Eczema Throughout Life

Types of eczema are generally divided by stage of life. There are three main stages: Infantile eczema, childhood eczema and adult eczema. This article will provide a broad overview of eczema and offer suggestions for management of the condition (ASCIA 2019).

Symptoms of Eczema

  • Dry skin;
  • Itchiness;
  • Red, scaly and inflamed skin;
  • Weeping on the affected area;
  • Lesions; and
  • Changes in colour of skin, such as skin appearing lighter (hypopigmentation) or darker (hyperpigmentation).

(Better Health Channel 2018; Healthy WA n.d.)

The exact cause of eczema is not known, but thought to be a combination of triggers and genetic factors.

Managing Eczema

Good Hygiene

Eczema is particularly vulnerable to infection. This means a person with eczema is at a higher risk of complications such as impetigo, cold sores, and warts (ASCIA 2019; Better Health Channel 2018). The bacterium Staphylococcus aureus may cause a secondary infection of impetigo, and possibly contribute to symptoms of eczema (Better Health Channel 2018).

Suggestions for washing:

  • Take lukewarm showers or baths, avoiding very hot water.
  • Use soap-free washing products designed for people with eczema or sensitive skin.
  • Bath oils may help to moisturise the skin while bathing.
  • Pat dry skin after bathing, rather than rubbing or wiping dry.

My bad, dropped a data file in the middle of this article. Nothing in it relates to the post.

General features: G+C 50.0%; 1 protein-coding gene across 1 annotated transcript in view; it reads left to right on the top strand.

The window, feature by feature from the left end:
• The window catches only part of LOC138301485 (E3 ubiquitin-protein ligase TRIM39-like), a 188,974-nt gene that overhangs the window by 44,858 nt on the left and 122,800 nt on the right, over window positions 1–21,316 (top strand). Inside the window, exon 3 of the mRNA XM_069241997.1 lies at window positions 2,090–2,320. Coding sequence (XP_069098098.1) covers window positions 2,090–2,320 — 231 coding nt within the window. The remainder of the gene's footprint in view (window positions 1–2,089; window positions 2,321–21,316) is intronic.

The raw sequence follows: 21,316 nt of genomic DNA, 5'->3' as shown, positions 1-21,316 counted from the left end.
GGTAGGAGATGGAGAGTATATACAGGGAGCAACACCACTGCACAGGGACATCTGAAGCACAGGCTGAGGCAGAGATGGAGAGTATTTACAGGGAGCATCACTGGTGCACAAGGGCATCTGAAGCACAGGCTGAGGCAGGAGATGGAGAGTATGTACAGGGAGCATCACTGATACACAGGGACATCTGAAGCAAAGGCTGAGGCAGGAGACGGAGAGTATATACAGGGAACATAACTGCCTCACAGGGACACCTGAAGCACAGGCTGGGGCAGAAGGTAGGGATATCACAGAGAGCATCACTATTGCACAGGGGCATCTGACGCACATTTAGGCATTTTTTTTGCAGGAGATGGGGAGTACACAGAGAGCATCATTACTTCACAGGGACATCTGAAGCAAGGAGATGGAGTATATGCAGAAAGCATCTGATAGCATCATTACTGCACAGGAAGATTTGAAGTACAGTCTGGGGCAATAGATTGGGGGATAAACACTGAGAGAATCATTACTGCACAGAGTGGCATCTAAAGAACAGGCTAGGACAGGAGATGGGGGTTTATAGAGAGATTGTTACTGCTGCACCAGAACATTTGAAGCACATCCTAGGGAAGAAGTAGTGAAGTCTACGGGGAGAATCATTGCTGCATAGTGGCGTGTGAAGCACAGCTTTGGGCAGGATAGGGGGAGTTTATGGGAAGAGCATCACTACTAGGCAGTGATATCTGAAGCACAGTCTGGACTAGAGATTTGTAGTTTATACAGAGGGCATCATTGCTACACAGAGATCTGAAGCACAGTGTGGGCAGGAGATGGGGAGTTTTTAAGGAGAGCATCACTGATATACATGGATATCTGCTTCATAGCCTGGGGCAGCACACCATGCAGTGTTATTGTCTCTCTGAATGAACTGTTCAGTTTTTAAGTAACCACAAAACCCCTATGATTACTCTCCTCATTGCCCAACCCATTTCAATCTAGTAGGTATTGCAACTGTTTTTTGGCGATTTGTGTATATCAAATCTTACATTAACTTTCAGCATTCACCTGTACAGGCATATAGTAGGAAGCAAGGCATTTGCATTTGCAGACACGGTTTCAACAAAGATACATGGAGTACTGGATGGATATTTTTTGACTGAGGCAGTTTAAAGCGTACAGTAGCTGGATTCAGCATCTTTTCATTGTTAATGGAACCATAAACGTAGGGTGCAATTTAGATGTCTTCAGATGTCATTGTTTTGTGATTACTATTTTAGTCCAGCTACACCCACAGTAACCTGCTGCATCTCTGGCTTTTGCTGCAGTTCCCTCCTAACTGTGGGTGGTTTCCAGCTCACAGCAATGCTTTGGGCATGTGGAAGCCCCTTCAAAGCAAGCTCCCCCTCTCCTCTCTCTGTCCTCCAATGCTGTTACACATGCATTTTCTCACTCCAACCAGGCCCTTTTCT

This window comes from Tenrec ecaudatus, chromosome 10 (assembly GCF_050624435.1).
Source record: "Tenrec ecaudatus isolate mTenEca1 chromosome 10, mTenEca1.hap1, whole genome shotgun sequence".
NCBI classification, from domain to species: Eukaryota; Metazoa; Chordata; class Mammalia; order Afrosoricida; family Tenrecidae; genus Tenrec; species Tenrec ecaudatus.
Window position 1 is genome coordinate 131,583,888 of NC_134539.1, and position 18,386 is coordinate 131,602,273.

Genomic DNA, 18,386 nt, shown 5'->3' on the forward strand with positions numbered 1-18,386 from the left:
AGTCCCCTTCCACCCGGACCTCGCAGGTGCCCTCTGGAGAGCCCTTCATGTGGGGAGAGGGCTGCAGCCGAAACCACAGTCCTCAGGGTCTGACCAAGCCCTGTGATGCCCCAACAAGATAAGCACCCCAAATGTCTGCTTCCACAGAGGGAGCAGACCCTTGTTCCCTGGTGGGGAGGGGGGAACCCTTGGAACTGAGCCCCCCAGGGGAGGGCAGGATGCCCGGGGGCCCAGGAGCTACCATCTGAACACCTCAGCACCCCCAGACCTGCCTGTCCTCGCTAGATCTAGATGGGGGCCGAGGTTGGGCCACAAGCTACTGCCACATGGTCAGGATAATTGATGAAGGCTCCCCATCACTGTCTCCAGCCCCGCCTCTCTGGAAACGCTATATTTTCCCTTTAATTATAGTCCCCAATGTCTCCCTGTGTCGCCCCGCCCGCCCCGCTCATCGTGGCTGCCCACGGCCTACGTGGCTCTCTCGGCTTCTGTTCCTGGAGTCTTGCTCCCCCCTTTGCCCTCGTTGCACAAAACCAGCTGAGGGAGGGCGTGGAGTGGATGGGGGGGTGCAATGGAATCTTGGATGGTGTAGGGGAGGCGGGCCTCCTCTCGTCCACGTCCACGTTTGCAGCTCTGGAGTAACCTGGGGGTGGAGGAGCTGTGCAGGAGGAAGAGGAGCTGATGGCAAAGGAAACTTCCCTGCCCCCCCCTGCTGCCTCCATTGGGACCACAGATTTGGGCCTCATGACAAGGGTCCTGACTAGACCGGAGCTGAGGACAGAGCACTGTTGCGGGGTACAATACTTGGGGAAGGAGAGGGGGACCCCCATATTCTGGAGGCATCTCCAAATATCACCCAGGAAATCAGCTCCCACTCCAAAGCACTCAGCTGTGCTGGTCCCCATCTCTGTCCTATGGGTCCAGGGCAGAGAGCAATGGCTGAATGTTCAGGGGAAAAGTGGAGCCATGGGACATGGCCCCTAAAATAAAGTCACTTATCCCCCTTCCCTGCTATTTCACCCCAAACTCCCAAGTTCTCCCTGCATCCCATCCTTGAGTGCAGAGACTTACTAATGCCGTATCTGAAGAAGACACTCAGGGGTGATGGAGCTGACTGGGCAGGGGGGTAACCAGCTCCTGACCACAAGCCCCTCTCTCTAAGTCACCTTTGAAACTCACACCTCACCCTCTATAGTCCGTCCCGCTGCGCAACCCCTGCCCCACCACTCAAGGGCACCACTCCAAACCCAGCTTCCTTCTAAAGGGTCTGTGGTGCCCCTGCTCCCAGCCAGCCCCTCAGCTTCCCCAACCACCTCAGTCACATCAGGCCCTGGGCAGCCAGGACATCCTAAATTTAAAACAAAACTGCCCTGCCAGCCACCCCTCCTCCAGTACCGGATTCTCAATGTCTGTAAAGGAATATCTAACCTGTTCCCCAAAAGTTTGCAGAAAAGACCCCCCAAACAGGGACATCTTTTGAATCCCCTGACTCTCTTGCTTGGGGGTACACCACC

(Better Health Channel 2018; ASCIA 2019)

In the case of eczema, a person’s skin is not retaining moisture well.

Reducing Irritants

  • Avoid overheating skin. Wear layers of clothes that can be removed as opposed to one very heavy layer.
  • Avoid overly heated rooms.
  • Avoid perfumed products, make-up and fragranced skin lotions.
  • Opt for soft, smooth materials next to the skin. For example, wear 100% cotton rather than scratchy materials like wool, polyester or acrylic. A cotton/synthetic mix may be appropriate.
  • Avoid frequent exposure to water, soap, grease or chemicals, as these may damage the skin’s protective barrier.
  • Wear protective gloves when handling any chemical or detergent. Avoid swimming in chlorinated pools, moisturise well after if swimming occurs.

(Better Health Channel 2018; ASCIA 2019)

Avoid Drastic Changes in Temperature

  • During winter, try not to overheat the house. Dress warmly when outdoors and remove layers when in a heated environment.
  • During summer don’t over-cool the house. Air conditioners can dry out the air and irritate the skin.
  • Avoid intense physical activity in very hot weather. For example, exercise either first thing in the morning or in the evening when the sun is lower.

(Better Health Channel 2018)

General Tips for Eczema Management

  • Control the urge to itch.